Why a Do-Not-Reply Email is a Terrible Idea
I’m sure you’ve seen it before – an email newsletter or other email marketing piece that is sent from “” Well, just because it might be common practice, that doesn’t make it right.
Generally, when marketers use the “” email address in their from field, they are specifying an email address that does not exist. The problem with sending email from a non-existent address is that, eventually, it will trigger spam filters.
You see, when your readers have a question or a comment, they are going to reply to your email message, no matter what your sending address says. And those messages are going to bounce.
When you send out your email messages, there’s a high fake email generator probability that at least one of the addresses on your list is going to bounce. Either the mailbox is full, the ISP might be experiencing temporary delays, the email box might have been abandoned… whatever the case, you are going to get a few bounces.
And when those bounces occur, the receiving ISP will attempt to notify you of the problem by sending YOU an email with the error log. The problem is, the email message they send to you is going to bounce, since the email address does not exist. Remember, the ISP will attempt to reach you at since, according to your from field, that’s the address you sent your mail from.
Now, when the ISPs notice that the error logs are bouncing, and they realize you are using a non-existent email address, they will naturally assume you’re a spammer – since that’s a common tactic that spammers use.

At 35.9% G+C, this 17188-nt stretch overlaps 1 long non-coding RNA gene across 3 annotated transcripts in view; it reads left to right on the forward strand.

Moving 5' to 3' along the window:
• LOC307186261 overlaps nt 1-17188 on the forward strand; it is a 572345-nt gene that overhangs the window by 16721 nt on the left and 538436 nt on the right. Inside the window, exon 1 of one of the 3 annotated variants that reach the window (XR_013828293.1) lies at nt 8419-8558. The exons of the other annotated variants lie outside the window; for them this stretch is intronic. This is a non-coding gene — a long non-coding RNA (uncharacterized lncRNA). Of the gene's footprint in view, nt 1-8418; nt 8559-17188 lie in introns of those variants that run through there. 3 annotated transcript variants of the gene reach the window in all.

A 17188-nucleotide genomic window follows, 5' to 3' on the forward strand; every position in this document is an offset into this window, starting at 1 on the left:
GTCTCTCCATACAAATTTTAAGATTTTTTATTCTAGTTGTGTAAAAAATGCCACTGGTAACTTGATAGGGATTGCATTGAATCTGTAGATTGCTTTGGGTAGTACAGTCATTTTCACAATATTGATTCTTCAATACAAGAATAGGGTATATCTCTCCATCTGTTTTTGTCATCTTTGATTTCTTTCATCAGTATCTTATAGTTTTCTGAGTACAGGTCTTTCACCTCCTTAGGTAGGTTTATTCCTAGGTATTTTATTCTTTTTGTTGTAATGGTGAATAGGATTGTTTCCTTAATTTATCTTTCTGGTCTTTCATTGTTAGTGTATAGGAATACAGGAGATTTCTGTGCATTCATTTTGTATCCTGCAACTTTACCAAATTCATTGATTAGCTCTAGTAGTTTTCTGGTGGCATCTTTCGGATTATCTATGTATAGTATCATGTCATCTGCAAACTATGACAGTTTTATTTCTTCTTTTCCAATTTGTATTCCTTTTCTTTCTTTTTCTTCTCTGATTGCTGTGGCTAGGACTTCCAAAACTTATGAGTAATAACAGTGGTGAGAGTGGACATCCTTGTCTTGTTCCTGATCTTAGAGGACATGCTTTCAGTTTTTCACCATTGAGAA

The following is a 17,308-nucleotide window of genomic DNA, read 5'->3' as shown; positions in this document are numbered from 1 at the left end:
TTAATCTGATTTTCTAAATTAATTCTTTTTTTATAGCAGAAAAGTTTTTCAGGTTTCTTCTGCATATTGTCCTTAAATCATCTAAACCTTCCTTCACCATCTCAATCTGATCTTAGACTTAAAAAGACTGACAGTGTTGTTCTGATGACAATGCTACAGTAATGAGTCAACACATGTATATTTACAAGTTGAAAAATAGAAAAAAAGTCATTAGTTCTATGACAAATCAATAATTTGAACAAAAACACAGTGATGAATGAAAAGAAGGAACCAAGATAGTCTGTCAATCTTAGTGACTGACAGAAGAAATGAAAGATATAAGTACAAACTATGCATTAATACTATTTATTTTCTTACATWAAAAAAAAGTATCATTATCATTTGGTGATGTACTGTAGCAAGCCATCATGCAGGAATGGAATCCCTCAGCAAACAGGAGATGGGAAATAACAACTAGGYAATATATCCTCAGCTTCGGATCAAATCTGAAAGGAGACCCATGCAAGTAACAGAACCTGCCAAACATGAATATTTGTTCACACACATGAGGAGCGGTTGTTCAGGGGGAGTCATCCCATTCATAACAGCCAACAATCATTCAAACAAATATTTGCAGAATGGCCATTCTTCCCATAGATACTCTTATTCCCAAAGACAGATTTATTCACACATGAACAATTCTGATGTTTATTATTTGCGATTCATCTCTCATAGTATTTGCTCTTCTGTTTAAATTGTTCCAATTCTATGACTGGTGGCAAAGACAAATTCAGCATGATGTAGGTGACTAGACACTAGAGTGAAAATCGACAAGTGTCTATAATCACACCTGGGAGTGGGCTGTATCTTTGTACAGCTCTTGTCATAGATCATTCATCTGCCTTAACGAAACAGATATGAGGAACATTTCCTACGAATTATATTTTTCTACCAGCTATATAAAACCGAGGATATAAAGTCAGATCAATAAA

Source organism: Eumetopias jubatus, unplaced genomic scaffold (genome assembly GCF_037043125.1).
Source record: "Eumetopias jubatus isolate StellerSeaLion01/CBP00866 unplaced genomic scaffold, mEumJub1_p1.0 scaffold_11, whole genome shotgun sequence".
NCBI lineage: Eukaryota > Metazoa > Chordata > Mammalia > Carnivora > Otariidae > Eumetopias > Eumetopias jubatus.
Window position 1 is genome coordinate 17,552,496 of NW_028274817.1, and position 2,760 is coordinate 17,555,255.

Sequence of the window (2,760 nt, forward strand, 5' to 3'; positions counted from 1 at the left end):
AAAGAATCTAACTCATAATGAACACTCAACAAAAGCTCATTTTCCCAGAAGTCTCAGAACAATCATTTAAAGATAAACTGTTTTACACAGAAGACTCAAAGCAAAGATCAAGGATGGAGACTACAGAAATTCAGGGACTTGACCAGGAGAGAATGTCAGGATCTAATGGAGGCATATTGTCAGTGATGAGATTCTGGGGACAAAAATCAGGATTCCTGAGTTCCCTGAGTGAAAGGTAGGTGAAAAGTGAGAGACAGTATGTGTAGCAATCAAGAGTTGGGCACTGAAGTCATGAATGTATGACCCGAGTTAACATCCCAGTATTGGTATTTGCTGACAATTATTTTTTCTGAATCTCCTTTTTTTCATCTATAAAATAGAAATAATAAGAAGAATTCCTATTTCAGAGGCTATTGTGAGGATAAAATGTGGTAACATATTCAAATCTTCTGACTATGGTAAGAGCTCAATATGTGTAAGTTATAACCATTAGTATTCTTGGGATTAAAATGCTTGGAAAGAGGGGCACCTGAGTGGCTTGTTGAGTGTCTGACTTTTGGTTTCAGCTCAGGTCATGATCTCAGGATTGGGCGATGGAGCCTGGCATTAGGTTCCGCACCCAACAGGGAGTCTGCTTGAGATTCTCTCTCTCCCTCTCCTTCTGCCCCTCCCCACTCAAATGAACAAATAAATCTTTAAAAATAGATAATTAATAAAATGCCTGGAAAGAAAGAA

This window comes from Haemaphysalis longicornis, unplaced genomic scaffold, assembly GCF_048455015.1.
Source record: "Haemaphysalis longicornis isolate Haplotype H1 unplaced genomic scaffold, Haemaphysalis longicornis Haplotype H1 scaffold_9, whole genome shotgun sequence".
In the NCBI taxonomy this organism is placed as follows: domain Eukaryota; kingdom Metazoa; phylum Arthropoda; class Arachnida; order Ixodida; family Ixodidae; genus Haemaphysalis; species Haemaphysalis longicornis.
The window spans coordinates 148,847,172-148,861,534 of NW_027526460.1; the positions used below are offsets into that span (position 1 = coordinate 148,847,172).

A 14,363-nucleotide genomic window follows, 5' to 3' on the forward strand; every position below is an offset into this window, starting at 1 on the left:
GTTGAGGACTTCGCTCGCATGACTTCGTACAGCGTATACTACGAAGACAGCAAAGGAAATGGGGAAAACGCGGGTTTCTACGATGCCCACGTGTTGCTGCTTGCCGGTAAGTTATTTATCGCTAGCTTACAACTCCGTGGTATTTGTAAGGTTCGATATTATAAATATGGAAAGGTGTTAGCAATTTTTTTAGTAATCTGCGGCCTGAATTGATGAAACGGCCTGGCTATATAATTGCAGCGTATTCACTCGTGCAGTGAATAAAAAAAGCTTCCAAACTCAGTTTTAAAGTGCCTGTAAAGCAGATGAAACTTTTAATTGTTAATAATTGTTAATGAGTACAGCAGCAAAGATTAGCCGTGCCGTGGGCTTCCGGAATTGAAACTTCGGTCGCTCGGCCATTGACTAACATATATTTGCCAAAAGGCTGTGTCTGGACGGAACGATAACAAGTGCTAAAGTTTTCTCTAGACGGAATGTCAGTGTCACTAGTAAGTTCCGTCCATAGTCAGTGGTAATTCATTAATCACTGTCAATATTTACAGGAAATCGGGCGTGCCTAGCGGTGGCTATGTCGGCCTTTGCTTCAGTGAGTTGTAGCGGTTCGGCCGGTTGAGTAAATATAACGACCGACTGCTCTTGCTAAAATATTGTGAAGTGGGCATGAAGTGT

But here’s where the real problem comes in. The ISPs approve or disapprove of incoming email (that is, they either deliver the mail or send it to the spam folder) based on IP address and not email address. So, when you later realize that sending mail from is a silly idea and you decide to switch to there’s a chance that your mail server IP address has already been blacklisted.
OK, that’s the bad news as far. But what about on the branding and customer service side?
What is sending email from ” saying to your email readers? That you can’t be bothered with them? That you’re just “too busy” to hear from your customers? That if they click through a link or place an order or have a customer service question there is no way to get in touch with you?
Personally, when I see a from address of “Do-Not-Reply” I consider it an insult and it throws up a huge mental barrier about doing business with that company. After all, I prefer not to do business with anyone who is totally inaccessible.